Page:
Rip is the World Wrestling Federation Heavyweight Champion who is approached by Brell, the new head of the World Television Network, who wants Rip to wrestle for his network. Rip refuses and goes back to his normal life. Brell initiates a show called "The Battle of the Tough Guys", and Zeus, wins the competition. This gets Brell to use him as an angle to get at Rip. . You can read more in Google, Youtube, Wiki
No Holds Barred
Rip is the World Wrestling Federation champion who is faithful to his fans and the network he wrestles for, but Brell, the new head of the World Television Network, wants Rip to wrestle for his network.
You may also like
No Holds Barred torrent reviews
Philip N (nl) wrote: To begin with this film ain't as good as its predecessor. However, the movie stays away from the whole karate kid idea like the first one does. I think this film was made as a cash in from the first one as well as due to the popularity of UFC these days. I think it could've been better if it was given more money to play with as all the training for the fights is quite good. Watch out for the cool chin-ups one of the guys does tis pretty awesome. Give it a watch if you like fight movies and thought the first one was decent!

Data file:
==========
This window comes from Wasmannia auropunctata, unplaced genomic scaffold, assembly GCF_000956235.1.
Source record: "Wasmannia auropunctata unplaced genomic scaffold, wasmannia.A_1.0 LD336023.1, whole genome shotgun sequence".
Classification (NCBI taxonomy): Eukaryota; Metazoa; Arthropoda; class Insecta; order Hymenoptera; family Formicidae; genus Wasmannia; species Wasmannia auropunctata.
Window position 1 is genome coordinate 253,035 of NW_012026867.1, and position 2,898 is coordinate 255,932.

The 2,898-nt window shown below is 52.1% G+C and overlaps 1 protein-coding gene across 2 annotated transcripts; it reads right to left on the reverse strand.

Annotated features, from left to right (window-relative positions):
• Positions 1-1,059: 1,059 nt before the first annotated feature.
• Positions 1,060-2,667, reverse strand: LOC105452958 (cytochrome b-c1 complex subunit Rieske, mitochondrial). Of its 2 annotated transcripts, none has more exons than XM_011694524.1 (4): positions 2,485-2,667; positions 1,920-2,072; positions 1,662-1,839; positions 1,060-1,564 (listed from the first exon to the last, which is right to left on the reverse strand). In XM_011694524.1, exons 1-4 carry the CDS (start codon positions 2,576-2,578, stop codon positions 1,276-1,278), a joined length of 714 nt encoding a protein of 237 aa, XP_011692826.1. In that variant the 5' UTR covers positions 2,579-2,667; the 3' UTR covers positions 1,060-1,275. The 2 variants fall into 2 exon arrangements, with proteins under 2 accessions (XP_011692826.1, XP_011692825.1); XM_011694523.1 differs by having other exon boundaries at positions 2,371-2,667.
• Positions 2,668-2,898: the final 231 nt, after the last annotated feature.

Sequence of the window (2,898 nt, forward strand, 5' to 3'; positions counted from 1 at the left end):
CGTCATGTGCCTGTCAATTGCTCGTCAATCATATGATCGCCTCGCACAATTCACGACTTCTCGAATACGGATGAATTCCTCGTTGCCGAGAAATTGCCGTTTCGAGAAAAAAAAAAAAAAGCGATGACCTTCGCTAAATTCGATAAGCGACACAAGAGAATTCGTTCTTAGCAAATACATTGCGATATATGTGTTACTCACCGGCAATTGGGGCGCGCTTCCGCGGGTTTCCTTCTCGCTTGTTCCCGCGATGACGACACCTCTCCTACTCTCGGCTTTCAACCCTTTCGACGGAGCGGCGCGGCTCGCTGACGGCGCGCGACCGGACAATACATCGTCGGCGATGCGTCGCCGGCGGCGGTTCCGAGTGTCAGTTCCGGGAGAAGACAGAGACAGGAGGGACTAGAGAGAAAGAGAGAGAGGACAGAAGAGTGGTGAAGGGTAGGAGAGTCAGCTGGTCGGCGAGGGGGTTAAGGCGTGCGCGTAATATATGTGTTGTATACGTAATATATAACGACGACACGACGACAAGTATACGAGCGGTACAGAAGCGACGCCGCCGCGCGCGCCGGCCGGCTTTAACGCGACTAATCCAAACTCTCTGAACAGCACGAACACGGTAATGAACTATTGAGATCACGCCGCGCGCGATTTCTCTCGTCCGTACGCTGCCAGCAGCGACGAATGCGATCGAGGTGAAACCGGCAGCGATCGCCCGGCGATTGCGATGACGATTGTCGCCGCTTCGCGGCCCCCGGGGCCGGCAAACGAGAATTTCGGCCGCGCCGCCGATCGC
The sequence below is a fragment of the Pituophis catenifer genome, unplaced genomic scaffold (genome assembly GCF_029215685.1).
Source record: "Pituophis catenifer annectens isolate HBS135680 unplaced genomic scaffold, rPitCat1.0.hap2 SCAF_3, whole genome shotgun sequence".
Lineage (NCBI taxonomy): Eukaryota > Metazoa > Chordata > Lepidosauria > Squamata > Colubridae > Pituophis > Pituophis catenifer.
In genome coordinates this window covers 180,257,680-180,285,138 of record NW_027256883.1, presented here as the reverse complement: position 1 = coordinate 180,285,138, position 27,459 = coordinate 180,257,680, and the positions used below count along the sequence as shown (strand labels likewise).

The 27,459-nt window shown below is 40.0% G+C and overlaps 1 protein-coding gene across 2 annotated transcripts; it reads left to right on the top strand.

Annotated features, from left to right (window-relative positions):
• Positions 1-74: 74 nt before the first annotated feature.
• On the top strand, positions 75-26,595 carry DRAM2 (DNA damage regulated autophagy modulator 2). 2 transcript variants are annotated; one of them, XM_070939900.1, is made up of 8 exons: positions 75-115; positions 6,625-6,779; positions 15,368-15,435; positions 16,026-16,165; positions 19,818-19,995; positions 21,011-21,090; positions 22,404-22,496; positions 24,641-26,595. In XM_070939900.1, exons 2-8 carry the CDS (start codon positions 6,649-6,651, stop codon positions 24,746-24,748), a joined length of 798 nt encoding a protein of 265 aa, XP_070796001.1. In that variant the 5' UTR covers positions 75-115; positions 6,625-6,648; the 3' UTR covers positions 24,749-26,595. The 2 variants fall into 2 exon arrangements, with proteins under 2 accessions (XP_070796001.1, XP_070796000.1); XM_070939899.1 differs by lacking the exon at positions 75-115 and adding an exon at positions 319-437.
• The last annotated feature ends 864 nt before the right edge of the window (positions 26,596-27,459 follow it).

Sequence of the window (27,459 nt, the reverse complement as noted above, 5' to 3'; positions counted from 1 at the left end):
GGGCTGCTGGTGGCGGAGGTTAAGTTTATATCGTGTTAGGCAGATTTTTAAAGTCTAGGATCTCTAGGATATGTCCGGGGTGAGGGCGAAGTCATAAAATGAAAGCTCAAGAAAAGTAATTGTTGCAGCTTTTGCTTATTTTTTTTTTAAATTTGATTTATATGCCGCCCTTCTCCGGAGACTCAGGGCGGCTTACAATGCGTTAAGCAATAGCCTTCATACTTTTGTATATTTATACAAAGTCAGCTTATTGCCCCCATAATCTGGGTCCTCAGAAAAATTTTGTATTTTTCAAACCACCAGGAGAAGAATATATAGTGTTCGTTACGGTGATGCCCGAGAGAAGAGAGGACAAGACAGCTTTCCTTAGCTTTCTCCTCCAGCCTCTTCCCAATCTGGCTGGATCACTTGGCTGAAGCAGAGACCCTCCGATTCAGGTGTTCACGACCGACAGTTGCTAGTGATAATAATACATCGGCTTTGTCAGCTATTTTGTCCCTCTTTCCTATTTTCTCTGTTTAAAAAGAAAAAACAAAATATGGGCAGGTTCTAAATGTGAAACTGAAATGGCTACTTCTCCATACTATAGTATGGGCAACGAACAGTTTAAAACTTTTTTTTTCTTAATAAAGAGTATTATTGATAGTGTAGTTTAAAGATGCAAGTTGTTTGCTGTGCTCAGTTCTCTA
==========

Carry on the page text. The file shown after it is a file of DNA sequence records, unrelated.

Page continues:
IsaBella H (it) wrote: : keep repeating the same scenes. quite nonsense in a way.
Mickael L (fr) wrote: Un Asterix digne des autres!
fady x (fr) wrote: i want see this mov?????